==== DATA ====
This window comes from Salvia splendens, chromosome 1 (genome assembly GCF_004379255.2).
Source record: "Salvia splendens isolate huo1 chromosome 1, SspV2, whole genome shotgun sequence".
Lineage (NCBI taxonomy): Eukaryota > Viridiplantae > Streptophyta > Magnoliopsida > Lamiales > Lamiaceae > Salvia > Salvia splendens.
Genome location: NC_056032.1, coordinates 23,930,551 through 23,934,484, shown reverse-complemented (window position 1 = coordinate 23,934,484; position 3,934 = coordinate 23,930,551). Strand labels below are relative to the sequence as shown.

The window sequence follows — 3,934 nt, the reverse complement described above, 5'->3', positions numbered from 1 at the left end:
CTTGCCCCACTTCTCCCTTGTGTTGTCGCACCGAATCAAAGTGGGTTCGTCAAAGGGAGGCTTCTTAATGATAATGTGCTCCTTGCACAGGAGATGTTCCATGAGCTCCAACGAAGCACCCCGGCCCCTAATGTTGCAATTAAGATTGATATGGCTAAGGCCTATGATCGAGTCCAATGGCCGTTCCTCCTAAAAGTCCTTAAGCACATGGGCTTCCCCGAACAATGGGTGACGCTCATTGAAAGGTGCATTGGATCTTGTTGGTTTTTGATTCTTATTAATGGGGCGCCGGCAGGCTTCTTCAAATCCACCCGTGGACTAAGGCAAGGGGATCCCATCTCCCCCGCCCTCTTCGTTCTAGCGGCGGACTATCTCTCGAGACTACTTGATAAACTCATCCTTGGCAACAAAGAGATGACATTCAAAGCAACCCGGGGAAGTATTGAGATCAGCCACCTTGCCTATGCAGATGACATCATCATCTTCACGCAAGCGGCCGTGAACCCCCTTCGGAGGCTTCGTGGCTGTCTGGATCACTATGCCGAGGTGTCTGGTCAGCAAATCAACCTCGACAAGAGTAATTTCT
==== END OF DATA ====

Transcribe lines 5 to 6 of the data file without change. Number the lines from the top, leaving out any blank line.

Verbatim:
The window sequence follows — 3,934 nt, the reverse complement described above, 5'->3', positions numbered from 1 at the left end:
CTTGCCCCACTTCTCCCTTGTGTTGTCGCACCGAATCAAAGTGGGTTCGTCAAAGGGAGGCTTCTTAATGATAATGTGCTCCTTGCACAGGAGATGTTCCATGAGCTCCAACGAAGCACCCCGGCCCCTAATGTTGCAATTAAGATTGATATGGCTAAGGCCTATGATCGAGTCCAATGGCCGTTCCTCCTAAAAGTCCTTAAGCACATGGGCTTCCCCGAACAATGGGTGACGCTCATTGAAAGGTGCATTGGATCTTGTTGGTTTTTGATTCTTATTAATGGGGCGCCGGCAGGCTTCTTCAAATCCACCCGTGGACTAAGGCAAGGGGATCCCATCTCCCCCGCCCTCTTCGTTCTAGCGGCGGACTATCTCTCGAGACTACTTGATAAACTCATCCTTGGCAACAAAGAGATGACATTCAAAGCAACCCGGGGAAGTATTGAGATCAGCCACCTTGCCTATGCAGATGACATCATCATCTTCACGCAAGCGGCCGTGAACCCCCTTCGGAGGCTTCGTGGCTGTCTGGATCACTATGCCGAGGTGTCTGGTCAGCAAATCAACCTCGACAAGAGTAATTTCT